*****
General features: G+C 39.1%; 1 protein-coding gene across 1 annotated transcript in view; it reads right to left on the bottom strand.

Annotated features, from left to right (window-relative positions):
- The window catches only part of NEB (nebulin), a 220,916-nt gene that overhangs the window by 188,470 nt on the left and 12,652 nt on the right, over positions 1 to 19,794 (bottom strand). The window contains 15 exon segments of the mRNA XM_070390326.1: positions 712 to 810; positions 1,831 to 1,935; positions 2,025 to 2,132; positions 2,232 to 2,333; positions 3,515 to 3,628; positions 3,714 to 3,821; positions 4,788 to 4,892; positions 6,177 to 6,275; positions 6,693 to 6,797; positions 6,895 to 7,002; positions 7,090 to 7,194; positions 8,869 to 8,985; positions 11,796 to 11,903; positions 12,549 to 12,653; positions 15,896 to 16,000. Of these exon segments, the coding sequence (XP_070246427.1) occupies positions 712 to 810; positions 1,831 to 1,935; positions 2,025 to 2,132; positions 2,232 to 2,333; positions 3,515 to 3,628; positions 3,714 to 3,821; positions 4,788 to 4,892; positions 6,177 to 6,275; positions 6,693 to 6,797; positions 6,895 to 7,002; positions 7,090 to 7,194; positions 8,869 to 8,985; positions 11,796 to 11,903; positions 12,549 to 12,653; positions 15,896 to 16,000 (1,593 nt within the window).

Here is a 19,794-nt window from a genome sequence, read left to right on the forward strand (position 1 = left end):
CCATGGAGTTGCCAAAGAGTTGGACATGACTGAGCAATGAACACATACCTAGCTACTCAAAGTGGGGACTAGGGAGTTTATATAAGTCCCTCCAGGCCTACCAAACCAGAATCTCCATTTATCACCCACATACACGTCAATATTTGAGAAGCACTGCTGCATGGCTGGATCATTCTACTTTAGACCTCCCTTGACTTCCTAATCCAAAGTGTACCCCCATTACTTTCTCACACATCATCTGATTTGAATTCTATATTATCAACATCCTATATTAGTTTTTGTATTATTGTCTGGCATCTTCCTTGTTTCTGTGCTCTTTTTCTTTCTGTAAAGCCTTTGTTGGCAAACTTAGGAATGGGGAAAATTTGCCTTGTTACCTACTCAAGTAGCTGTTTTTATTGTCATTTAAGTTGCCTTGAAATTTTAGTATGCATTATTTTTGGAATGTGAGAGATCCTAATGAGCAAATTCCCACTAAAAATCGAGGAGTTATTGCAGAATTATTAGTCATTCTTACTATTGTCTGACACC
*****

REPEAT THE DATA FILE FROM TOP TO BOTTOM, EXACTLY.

General features: G+C 39.1%; 1 protein-coding gene across 1 annotated transcript in view; it reads right to left on the bottom strand.

Annotated features, from left to right (window-relative positions):
- The window catches only part of NEB (nebulin), a 220,916-nt gene that overhangs the window by 188,470 nt on the left and 12,652 nt on the right, over positions 1 to 19,794 (bottom strand). The window contains 15 exon segments of the mRNA XM_070390326.1: positions 712 to 810; positions 1,831 to 1,935; positions 2,025 to 2,132; positions 2,232 to 2,333; positions 3,515 to 3,628; positions 3,714 to 3,821; positions 4,788 to 4,892; positions 6,177 to 6,275; positions 6,693 to 6,797; positions 6,895 to 7,002; positions 7,090 to 7,194; positions 8,869 to 8,985; positions 11,796 to 11,903; positions 12,549 to 12,653; positions 15,896 to 16,000. Of these exon segments, the coding sequence (XP_070246427.1) occupies positions 712 to 810; positions 1,831 to 1,935; positions 2,025 to 2,132; positions 2,232 to 2,333; positions 3,515 to 3,628; positions 3,714 to 3,821; positions 4,788 to 4,892; positions 6,177 to 6,275; positions 6,693 to 6,797; positions 6,895 to 7,002; positions 7,090 to 7,194; positions 8,869 to 8,985; positions 11,796 to 11,903; positions 12,549 to 12,653; positions 15,896 to 16,000 (1,593 nt within the window).

Here is a 19,794-nt window from a genome sequence, read left to right on the forward strand (position 1 = left end):
CCATGGAGTTGCCAAAGAGTTGGACATGACTGAGCAATGAACACATACCTAGCTACTCAAAGTGGGGACTAGGGAGTTTATATAAGTCCCTCCAGGCCTACCAAACCAGAATCTCCATTTATCACCCACATACACGTCAATATTTGAGAAGCACTGCTGCATGGCTGGATCATTCTACTTTAGACCTCCCTTGACTTCCTAATCCAAAGTGTACCCCCATTACTTTCTCACACATCATCTGATTTGAATTCTATATTATCAACATCCTATATTAGTTTTTGTATTATTGTCTGGCATCTTCCTTGTTTCTGTGCTCTTTTTCTTTCTGTAAAGCCTTTGTTGGCAAACTTAGGAATGGGGAAAATTTGCCTTGTTACCTACTCAAGTAGCTGTTTTTATTGTCATTTAAGTTGCCTTGAAATTTTAGTATGCATTATTTTTGGAATGTGAGAGATCCTAATGAGCAAATTCCCACTAAAAATCGAGGAGTTATTGCAGAATTATTAGTCATTCTTACTATTGTCTGACACC